Lynx and Wildfire
in the North Cascades
High in the sub boreal forest of Washington’s North Cascade Mountains lives a rare wild cat; the Canada lynx. Today, fewer than 50 lynx are estimated to remain in the North Cascades where they face a growing new threat: climate change-driven megafires.
Lynx in Washington were listed as endangered by the state government in 2016 in large part due to habitat loss from increasing fires, but no recommendations for addressing the issue were developed because very little scientific knowledge of how lynx use different burned habitats exists. Indeed, all foundational lynx conservation strategies are based on lynx habitat research conducted in the 1990’s and early 2000’s at the tail end of the fire suppression era and just before our current megafire era began. During this time, the North Cascades landscape was largely void of burned habitats. Consequently, we have relied on lynx research conducted across the homogenized forest structures that dominated the fire suppression era and have a limited understanding of how lynx use a landscape shaped by fires. Furthermore, lynx researchers have only recently begun to engaged in cross-disciplinary research with fire ecologists to learn what might be done to dampen the effects of megafires and return the landscape to a more historical patchwork with a pattern of smaller, more frequent fires that lynx once thrived on.
This project aims to understand how lynx use burned areas, and collect the information needed to recommend management actions that will create more resilient forests and conserve lynx populations threatened by megafires into the future.
The East Slope of the North Cascades
Located just Northeast of Winthrop, Washington, our study area is comprised of all the area within the boundaries of the 2006 Tripod megafire burn scar.
Objective 1. Discover lynx habitat selection patterns across a diversity of regenerating burned-patch characteristics, burned-landscape mosaic patterns, and across fine, meso, and broad scales.
Objective 2. Determine what burned habitats are used for hunting versus traveling and the amounts and configurations of burned habitats needed to sustain a home range.
GPS Collar deployment
Our crew works diligently throughout the winter to humanely live-trap individual lynx within the study area and apply GPS collars.
When a lynx trail is found, our crew of biologists and volunteers will track the lynx from the direction it came from (i.e. "backtracking") and measure habitat characteristics along the way.
Remote camera deployment
We run a large array of remote cameras throughout the study area and year-round to capture lynx presence.
The first year of the project began with a full-force effort to achieve two specific data collection goals: 1) live-trap and GPS collar at least one lynx and 2) collect information from 15 lynx trails. With the help of our field crew, we were able to meet and exceed these goals!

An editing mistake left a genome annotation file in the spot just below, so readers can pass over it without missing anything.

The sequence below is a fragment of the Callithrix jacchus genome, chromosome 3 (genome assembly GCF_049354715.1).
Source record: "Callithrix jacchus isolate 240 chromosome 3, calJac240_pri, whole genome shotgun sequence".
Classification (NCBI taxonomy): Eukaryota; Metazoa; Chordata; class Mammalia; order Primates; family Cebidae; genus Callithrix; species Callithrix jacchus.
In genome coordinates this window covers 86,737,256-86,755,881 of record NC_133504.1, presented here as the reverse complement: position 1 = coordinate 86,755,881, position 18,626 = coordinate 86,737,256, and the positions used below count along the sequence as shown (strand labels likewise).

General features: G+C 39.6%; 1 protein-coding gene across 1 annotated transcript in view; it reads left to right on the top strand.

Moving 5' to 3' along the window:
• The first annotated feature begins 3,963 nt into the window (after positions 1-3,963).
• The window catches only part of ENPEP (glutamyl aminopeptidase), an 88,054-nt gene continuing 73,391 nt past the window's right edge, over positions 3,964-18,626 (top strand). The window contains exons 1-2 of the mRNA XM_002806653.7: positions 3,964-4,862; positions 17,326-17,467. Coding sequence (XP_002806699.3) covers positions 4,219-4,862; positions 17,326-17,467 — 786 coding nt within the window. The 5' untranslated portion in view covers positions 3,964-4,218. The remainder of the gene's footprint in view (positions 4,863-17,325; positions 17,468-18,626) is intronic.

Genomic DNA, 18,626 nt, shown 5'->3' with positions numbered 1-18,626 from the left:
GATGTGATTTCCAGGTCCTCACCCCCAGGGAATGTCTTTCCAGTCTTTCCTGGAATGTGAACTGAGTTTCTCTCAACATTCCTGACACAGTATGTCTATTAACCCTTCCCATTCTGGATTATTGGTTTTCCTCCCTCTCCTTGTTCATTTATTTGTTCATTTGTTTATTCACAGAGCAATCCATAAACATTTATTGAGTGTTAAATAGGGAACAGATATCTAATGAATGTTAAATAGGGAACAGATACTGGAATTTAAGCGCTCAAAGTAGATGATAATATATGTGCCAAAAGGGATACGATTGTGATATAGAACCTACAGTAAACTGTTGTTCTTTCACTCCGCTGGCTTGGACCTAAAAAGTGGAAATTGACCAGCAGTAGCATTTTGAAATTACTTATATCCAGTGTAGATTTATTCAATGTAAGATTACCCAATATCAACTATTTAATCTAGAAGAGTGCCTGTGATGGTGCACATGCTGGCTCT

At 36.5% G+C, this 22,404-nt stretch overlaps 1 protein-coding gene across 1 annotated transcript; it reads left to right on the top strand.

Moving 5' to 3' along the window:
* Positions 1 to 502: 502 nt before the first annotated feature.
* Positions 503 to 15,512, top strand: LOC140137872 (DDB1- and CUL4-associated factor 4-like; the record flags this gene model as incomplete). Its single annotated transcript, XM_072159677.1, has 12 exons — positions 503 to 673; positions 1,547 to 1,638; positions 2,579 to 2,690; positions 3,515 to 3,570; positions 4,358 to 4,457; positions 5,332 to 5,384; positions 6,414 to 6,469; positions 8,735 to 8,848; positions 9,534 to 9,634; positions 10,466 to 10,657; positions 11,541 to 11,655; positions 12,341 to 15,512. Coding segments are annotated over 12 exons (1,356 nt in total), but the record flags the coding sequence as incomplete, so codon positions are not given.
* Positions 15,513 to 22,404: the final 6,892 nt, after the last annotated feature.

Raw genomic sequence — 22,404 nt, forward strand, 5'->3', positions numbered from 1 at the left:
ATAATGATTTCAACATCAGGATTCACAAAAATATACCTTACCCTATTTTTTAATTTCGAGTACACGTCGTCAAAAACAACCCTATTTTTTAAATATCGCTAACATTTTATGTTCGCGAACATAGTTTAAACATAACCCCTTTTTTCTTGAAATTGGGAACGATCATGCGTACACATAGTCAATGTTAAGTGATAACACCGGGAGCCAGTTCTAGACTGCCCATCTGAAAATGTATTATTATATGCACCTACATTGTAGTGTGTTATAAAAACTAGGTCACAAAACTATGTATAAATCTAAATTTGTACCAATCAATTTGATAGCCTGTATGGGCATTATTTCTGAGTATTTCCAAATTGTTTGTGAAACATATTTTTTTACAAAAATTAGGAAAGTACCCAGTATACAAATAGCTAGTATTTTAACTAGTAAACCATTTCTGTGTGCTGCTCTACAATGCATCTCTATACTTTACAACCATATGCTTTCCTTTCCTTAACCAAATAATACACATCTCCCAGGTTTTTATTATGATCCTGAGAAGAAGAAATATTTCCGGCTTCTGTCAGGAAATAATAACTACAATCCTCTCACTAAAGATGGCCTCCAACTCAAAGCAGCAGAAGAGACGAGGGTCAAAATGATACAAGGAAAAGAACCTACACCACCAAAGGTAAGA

3 adult lynx live-trapped and GPS collared, including one female with a kitten
20 lynx trails backtracked
Thank you to field biologists Clara Hoffman and Christine Phelan; volunteers Jack McLeod, Carolyn Marquardt, Jan Sodt, Shirlee Evans, and Christine Estrada; Steven Rinella and the MeatEater podcast; and our generous donors from far and wide. The support we received through the Trap-A-Cat fundraising campaign helped us to purchase 2 brand new snowmobiles and make this first field season a success. We couldn't have reached these first-year milestones without your support!
Field work will continue in the summer of 2023!
The pilot year of the Lynx and Wildfire project yielded the discovery of 52 sets of lynx tracks in just 5 trips into the study area. This information confirmed what field biologists have been noticing over the last few years; lynx are returning to the 2006 Tripod burn.
In August, the project garnered support from the Paul G. Allen Family Foundation. This partnership will support the project for the first 3 years of data collection.
In December, community volunteers helped us build 30 PVC style lynx traps at a Trap Building Party.
Thank you to the generous members of our community who contributed time, funds and the equipment we used to conduct this pilot work!
Learn more about lynx in the North Cascades and why this research is urgently needed
For thousands of years, lynx have hunted snowshoe hares in a forested landscape patterned in a rich mosaic of different-aged forest patches. These forest patches were created by small, mixed-severity fires that burned frequently. This fire regime sustained a finely grained patchwork balanced between young-, medium-, and older-aged forest patches, of which the medium- and older-aged forest patches generally supported lynx. In addition, frequent burning also consumed understory fuels such as leaf litter and sticks so that fires burning in one year dampened the size and severity of fires in subsequent years. In this way, the many small fires created a landscape resilient to very large fires, as well as a balanced patchwork of forested habitats to support lynx and myriad other wildlife species. It was within this mosaiced landscape that the North Cascades were once home to the largest of only six populations of lynx found in the lower 48.